Mayo patients do well before and after liver transplant
Of the 16,000 people on liver transplant lists in the United States, 6,300 undergo transplantation each year, and 1,400 others die waiting. Short- and long-term survival statistics and wait list deaths for more than 100 U.S. transplant centers are easily accessible at the Scientific Registry of Transplant Recipients (SRTR) website.
"Liver transplantation is one of the few areas in medicine where outcomes are closely tracked and measured in a comparable way by the government and other agencies. It's a transparent, objective assessment of center-specific performance that allows patients to make choices that have a major impact on their likelihood of surviving the wait for liver transplantation," notes Michael R. Charlton, M.D., of Mayo Clinic in Minnesota.
SRTR also reports actual outcomes following liver transplantation for each center in comparison to other programs with similar patients as well as national averages. For instance, of 225 adults receiving liver transplants at Mayo Clinic in Rochester, Minn., between Jan. 2009 and June 2011, 93.1 percent were alive at one year. Expected one-year survival was 89.9 percent for similar patients at comparable centers. Observed-to-expected survival ratios were even greater at three years.
According to John J. Poterucha, M.D., also of Mayo Clinic in Minnesota: "One-month and one-year survivals are related more to the surgery itself and after that, a little more to medical care, although you can't really separate the two. Our liver surgeons are excellent. We also have great anesthesiologists and transplant nurses and nonsurgical health workers who see patients after they leave the hospital. It's a team effort."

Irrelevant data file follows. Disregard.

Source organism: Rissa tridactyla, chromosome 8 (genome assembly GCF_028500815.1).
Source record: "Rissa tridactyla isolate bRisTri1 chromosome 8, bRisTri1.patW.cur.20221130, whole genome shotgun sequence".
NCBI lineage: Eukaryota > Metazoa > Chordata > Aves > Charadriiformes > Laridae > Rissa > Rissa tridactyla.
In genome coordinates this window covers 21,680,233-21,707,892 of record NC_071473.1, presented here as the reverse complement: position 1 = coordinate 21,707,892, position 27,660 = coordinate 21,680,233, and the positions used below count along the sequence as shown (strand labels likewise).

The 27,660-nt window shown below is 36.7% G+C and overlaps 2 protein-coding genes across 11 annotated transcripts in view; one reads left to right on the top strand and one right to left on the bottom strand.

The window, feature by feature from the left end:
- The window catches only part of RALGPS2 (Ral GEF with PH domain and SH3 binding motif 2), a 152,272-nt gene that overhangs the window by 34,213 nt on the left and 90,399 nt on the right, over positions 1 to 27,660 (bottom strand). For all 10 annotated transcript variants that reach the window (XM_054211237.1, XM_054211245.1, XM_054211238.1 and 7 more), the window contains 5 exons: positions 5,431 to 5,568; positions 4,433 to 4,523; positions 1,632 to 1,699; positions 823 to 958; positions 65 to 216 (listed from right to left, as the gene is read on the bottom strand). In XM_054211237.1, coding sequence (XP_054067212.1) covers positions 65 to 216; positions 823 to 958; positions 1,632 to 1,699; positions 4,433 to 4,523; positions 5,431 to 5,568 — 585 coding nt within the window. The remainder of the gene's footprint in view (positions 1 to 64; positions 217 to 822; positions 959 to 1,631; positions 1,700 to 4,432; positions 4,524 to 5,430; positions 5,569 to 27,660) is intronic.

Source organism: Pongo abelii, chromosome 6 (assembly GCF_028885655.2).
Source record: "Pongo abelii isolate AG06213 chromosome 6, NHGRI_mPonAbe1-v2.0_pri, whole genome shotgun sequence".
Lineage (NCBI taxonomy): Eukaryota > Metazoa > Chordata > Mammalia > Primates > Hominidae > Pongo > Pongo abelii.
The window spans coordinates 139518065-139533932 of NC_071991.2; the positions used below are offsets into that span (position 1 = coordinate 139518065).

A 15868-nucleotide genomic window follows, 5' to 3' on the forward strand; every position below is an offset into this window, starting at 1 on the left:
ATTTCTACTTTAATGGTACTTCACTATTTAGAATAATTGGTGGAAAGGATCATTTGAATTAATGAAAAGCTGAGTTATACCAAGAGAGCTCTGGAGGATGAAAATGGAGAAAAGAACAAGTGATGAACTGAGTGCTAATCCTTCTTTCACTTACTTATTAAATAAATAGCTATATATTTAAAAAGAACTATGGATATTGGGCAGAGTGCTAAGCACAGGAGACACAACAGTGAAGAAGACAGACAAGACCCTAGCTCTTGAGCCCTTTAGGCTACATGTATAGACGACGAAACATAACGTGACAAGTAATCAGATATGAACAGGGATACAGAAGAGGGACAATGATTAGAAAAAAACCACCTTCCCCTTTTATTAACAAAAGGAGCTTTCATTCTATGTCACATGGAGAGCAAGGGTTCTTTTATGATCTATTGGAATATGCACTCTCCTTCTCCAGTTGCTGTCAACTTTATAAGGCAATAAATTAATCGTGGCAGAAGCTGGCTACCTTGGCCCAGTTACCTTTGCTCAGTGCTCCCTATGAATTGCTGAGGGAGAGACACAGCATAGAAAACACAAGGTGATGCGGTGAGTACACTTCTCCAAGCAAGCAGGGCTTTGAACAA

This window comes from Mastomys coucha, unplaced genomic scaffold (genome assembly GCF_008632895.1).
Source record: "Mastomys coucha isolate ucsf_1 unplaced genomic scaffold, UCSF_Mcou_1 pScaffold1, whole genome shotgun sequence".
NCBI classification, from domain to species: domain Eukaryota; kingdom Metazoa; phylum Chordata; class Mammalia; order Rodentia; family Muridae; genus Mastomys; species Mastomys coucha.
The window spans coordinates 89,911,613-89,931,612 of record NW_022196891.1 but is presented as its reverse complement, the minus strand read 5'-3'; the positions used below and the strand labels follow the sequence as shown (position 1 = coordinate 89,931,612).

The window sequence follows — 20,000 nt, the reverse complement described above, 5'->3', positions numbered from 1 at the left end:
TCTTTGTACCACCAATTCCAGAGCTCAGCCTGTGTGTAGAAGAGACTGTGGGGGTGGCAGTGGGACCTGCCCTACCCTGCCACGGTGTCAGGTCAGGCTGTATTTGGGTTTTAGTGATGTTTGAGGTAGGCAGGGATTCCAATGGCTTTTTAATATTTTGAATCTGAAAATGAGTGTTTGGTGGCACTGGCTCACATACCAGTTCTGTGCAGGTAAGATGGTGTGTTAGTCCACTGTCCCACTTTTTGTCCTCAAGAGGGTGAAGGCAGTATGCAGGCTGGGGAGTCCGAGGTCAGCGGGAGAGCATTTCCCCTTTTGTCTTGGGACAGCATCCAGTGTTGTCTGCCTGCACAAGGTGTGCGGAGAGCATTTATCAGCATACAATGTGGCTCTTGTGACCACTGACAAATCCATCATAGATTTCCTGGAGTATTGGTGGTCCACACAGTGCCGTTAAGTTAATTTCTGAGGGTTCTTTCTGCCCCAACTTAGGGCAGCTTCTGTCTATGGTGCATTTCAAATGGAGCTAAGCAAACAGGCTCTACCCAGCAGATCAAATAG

He adds that having observed survival above the expected and national rates provides a benchmark for comparison with other programs. Comparison is exactly the point of the SRTR data, which, by demonstrating variations among centers, highlight over- and underperforming programs.
Surviving the wait list
Dr. Charlton emphasizes that survival until the time of transplant is as important as post-transplant survival is. "It's fine to have good outcomes after transplant, but you have to live long enough on the transplant wait list to take advantage of that. Looking at the SRTR data, the wait list mortality ranges from 4 percent to 45 percent among transplant centers. I'm pleased that the data for Clinic in Minnesota are the best in the country. We have a demonstrably unique ability to take care of patients before, during and after transplant."
He adds that organ availability doesn't necessarily correlate with wait list mortality. "Some centers with high organ availability have five times the number of wait list deaths as centers with poor access to organs. One of the reasons we have fewer wait list deaths is because we have a vibrant living donor program — one of the largest in the country. Having a successful living donor program is a huge advantage, but we really have the whole package, including easy access to our transplant clinics and hospital teams — if patients feel they need to be seen, we see them straightaway. Program-specific practices for when a patient first arrives in hospital or clinic really make a difference, too. Ultimately, it's important to remember that the best access to organs doesn't mean the best survival. You can have a lot of planes on the runway, but that doesn't mean you can fly them all well."